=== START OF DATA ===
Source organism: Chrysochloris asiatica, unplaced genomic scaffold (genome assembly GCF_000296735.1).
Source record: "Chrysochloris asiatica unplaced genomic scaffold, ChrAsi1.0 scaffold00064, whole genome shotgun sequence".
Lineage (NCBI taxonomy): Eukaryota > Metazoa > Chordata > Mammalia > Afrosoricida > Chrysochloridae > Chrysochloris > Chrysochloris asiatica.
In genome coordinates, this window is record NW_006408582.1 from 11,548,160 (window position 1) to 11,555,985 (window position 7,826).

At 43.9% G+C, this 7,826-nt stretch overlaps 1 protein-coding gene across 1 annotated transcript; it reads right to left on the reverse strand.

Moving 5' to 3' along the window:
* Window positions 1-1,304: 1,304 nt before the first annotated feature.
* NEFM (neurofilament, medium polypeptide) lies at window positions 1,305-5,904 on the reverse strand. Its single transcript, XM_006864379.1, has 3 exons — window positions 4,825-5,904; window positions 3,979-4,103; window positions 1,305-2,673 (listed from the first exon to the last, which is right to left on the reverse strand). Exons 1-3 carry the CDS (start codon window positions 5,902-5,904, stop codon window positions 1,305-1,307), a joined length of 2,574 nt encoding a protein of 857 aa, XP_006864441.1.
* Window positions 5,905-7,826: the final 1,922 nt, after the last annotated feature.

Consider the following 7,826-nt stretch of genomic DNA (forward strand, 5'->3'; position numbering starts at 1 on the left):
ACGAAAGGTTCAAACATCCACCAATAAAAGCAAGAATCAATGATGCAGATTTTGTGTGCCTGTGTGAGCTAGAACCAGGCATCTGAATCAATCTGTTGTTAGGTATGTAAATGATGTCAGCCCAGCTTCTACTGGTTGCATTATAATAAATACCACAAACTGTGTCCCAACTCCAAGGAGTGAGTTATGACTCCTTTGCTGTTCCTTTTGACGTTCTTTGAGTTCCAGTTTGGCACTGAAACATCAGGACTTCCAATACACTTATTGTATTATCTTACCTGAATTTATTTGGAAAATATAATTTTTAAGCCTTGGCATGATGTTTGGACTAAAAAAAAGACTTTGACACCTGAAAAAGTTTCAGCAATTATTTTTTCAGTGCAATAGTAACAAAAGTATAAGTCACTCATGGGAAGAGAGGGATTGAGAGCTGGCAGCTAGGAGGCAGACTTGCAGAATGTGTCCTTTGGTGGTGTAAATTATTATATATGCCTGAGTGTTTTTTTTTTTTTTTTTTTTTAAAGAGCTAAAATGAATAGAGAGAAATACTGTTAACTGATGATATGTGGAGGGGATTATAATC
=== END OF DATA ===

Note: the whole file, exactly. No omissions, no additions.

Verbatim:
Source organism: Chrysochloris asiatica, unplaced genomic scaffold (genome assembly GCF_000296735.1).
Source record: "Chrysochloris asiatica unplaced genomic scaffold, ChrAsi1.0 scaffold00064, whole genome shotgun sequence".
Lineage (NCBI taxonomy): Eukaryota > Metazoa > Chordata > Mammalia > Afrosoricida > Chrysochloridae > Chrysochloris > Chrysochloris asiatica.
In genome coordinates, this window is record NW_006408582.1 from 11,548,160 (window position 1) to 11,555,985 (window position 7,826).

At 43.9% G+C, this 7,826-nt stretch overlaps 1 protein-coding gene across 1 annotated transcript; it reads right to left on the reverse strand.

Moving 5' to 3' along the window:
* Window positions 1-1,304: 1,304 nt before the first annotated feature.
* NEFM (neurofilament, medium polypeptide) lies at window positions 1,305-5,904 on the reverse strand. Its single transcript, XM_006864379.1, has 3 exons — window positions 4,825-5,904; window positions 3,979-4,103; window positions 1,305-2,673 (listed from the first exon to the last, which is right to left on the reverse strand). Exons 1-3 carry the CDS (start codon window positions 5,902-5,904, stop codon window positions 1,305-1,307), a joined length of 2,574 nt encoding a protein of 857 aa, XP_006864441.1.
* Window positions 5,905-7,826: the final 1,922 nt, after the last annotated feature.

Consider the following 7,826-nt stretch of genomic DNA (forward strand, 5'->3'; position numbering starts at 1 on the left):
ACGAAAGGTTCAAACATCCACCAATAAAAGCAAGAATCAATGATGCAGATTTTGTGTGCCTGTGTGAGCTAGAACCAGGCATCTGAATCAATCTGTTGTTAGGTATGTAAATGATGTCAGCCCAGCTTCTACTGGTTGCATTATAATAAATACCACAAACTGTGTCCCAACTCCAAGGAGTGAGTTATGACTCCTTTGCTGTTCCTTTTGACGTTCTTTGAGTTCCAGTTTGGCACTGAAACATCAGGACTTCCAATACACTTATTGTATTATCTTACCTGAATTTATTTGGAAAATATAATTTTTAAGCCTTGGCATGATGTTTGGACTAAAAAAAAGACTTTGACACCTGAAAAAGTTTCAGCAATTATTTTTTCAGTGCAATAGTAACAAAAGTATAAGTCACTCATGGGAAGAGAGGGATTGAGAGCTGGCAGCTAGGAGGCAGACTTGCAGAATGTGTCCTTTGGTGGTGTAAATTATTATATATGCCTGAGTGTTTTTTTTTTTTTTTTTTTTTAAAGAGCTAAAATGAATAGAGAGAAATACTGTTAACTGATGATATGTGGAGGGGATTATAATC